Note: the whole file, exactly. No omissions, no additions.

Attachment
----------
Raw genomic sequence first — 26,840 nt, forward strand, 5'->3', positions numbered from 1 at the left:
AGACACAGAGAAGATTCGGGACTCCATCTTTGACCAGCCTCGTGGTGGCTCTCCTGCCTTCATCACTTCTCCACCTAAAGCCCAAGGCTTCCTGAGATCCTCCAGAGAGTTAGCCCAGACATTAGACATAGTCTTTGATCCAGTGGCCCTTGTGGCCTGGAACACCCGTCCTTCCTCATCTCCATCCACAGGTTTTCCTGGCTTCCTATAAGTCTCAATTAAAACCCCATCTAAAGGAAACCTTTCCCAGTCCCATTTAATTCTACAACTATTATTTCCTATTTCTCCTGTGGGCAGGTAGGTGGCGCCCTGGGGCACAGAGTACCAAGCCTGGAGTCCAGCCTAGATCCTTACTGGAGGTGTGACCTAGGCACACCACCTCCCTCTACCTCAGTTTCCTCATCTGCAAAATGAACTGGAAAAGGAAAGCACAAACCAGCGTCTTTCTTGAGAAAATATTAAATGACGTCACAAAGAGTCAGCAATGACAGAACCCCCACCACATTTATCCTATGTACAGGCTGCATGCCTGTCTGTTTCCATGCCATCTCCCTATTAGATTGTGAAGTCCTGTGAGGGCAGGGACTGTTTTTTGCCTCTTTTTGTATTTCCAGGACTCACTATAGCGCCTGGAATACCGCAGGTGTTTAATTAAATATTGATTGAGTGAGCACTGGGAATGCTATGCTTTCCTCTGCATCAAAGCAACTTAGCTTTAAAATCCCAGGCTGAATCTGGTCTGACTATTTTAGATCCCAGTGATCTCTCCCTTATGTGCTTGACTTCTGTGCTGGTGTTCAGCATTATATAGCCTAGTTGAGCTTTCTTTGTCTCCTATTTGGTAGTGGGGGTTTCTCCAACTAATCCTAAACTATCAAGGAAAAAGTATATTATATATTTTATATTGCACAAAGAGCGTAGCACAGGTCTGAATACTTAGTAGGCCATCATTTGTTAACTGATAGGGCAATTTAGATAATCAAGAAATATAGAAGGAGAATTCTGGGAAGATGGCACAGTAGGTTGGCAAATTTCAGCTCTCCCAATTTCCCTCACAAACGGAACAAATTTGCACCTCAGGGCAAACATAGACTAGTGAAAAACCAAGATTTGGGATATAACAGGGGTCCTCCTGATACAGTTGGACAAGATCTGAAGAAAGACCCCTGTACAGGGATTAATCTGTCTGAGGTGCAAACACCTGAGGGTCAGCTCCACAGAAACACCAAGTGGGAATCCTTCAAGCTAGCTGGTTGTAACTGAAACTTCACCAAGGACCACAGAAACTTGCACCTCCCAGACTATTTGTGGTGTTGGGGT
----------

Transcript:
Raw genomic sequence first — 26,840 nt, forward strand, 5'->3', positions numbered from 1 at the left:
AGACACAGAGAAGATTCGGGACTCCATCTTTGACCAGCCTCGTGGTGGCTCTCCTGCCTTCATCACTTCTCCACCTAAAGCCCAAGGCTTCCTGAGATCCTCCAGAGAGTTAGCCCAGACATTAGACATAGTCTTTGATCCAGTGGCCCTTGTGGCCTGGAACACCCGTCCTTCCTCATCTCCATCCACAGGTTTTCCTGGCTTCCTATAAGTCTCAATTAAAACCCCATCTAAAGGAAACCTTTCCCAGTCCCATTTAATTCTACAACTATTATTTCCTATTTCTCCTGTGGGCAGGTAGGTGGCGCCCTGGGGCACAGAGTACCAAGCCTGGAGTCCAGCCTAGATCCTTACTGGAGGTGTGACCTAGGCACACCACCTCCCTCTACCTCAGTTTCCTCATCTGCAAAATGAACTGGAAAAGGAAAGCACAAACCAGCGTCTTTCTTGAGAAAATATTAAATGACGTCACAAAGAGTCAGCAATGACAGAACCCCCACCACATTTATCCTATGTACAGGCTGCATGCCTGTCTGTTTCCATGCCATCTCCCTATTAGATTGTGAAGTCCTGTGAGGGCAGGGACTGTTTTTTGCCTCTTTTTGTATTTCCAGGACTCACTATAGCGCCTGGAATACCGCAGGTGTTTAATTAAATATTGATTGAGTGAGCACTGGGAATGCTATGCTTTCCTCTGCATCAAAGCAACTTAGCTTTAAAATCCCAGGCTGAATCTGGTCTGACTATTTTAGATCCCAGTGATCTCTCCCTTATGTGCTTGACTTCTGTGCTGGTGTTCAGCATTATATAGCCTAGTTGAGCTTTCTTTGTCTCCTATTTGGTAGTGGGGGTTTCTCCAACTAATCCTAAACTATCAAGGAAAAAGTATATTATATATTTTATATTGCACAAAGAGCGTAGCACAGGTCTGAATACTTAGTAGGCCATCATTTGTTAACTGATAGGGCAATTTAGATAATCAAGAAATATAGAAGGAGAATTCTGGGAAGATGGCACAGTAGGTTGGCAAATTTCAGCTCTCCCAATTTCCCTCACAAACGGAACAAATTTGCACCTCAGGGCAAACATAGACTAGTGAAAAACCAAGATTTGGGATATAACAGGGGTCCTCCTGATACAGTTGGACAAGATCTGAAGAAAGACCCCTGTACAGGGATTAATCTGTCTGAGGTGCAAACACCTGAGGGTCAGCTCCACAGAAACACCAAGTGGGAATCCTTCAAGCTAGCTGGTTGTAACTGAAACTTCACCAAGGACCACAGAAACTTGCACCTCCCAGACTATTTGTGGTGTTGGGGT